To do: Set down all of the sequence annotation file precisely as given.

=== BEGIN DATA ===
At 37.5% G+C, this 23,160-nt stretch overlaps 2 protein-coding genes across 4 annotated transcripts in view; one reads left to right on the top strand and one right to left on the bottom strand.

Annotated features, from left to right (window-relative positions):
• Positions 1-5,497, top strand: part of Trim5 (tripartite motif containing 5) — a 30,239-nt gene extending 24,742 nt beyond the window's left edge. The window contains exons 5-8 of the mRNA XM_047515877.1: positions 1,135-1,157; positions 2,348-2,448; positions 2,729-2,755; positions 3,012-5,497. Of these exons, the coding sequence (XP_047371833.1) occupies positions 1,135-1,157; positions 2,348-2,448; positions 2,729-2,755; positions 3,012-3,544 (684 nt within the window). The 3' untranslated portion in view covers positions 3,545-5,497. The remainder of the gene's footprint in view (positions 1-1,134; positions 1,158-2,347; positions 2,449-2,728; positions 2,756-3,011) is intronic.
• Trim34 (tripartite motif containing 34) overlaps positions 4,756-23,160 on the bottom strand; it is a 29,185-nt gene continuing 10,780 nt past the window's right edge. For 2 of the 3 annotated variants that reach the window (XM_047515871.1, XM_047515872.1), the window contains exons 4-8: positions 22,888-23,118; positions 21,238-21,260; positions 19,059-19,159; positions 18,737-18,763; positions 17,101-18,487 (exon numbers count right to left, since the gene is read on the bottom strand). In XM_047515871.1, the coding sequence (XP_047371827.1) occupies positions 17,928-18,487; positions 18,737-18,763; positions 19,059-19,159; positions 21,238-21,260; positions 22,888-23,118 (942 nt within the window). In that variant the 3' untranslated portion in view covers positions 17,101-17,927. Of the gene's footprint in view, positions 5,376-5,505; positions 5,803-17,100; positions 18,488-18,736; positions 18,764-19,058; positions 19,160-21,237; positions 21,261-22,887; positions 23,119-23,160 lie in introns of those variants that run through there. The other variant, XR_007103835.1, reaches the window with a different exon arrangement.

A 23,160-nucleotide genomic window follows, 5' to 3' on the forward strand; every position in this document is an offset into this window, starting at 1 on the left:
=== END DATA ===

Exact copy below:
At 37.5% G+C, this 23,160-nt stretch overlaps 2 protein-coding genes across 4 annotated transcripts in view; one reads left to right on the top strand and one right to left on the bottom strand.

Annotated features, from left to right (window-relative positions):
• Positions 1-5,497, top strand: part of Trim5 (tripartite motif containing 5) — a 30,239-nt gene extending 24,742 nt beyond the window's left edge. The window contains exons 5-8 of the mRNA XM_047515877.1: positions 1,135-1,157; positions 2,348-2,448; positions 2,729-2,755; positions 3,012-5,497. Of these exons, the coding sequence (XP_047371833.1) occupies positions 1,135-1,157; positions 2,348-2,448; positions 2,729-2,755; positions 3,012-3,544 (684 nt within the window). The 3' untranslated portion in view covers positions 3,545-5,497. The remainder of the gene's footprint in view (positions 1-1,134; positions 1,158-2,347; positions 2,449-2,728; positions 2,756-3,011) is intronic.
• Trim34 (tripartite motif containing 34) overlaps positions 4,756-23,160 on the bottom strand; it is a 29,185-nt gene continuing 10,780 nt past the window's right edge. For 2 of the 3 annotated variants that reach the window (XM_047515871.1, XM_047515872.1), the window contains exons 4-8: positions 22,888-23,118; positions 21,238-21,260; positions 19,059-19,159; positions 18,737-18,763; positions 17,101-18,487 (exon numbers count right to left, since the gene is read on the bottom strand). In XM_047515871.1, the coding sequence (XP_047371827.1) occupies positions 17,928-18,487; positions 18,737-18,763; positions 19,059-19,159; positions 21,238-21,260; positions 22,888-23,118 (942 nt within the window). In that variant the 3' untranslated portion in view covers positions 17,101-17,927. Of the gene's footprint in view, positions 5,376-5,505; positions 5,803-17,100; positions 18,488-18,736; positions 18,764-19,058; positions 19,160-21,237; positions 21,261-22,887; positions 23,119-23,160 lie in introns of those variants that run through there. The other variant, XR_007103835.1, reaches the window with a different exon arrangement.

A 23,160-nucleotide genomic window follows, 5' to 3' on the forward strand; every position in this document is an offset into this window, starting at 1 on the left: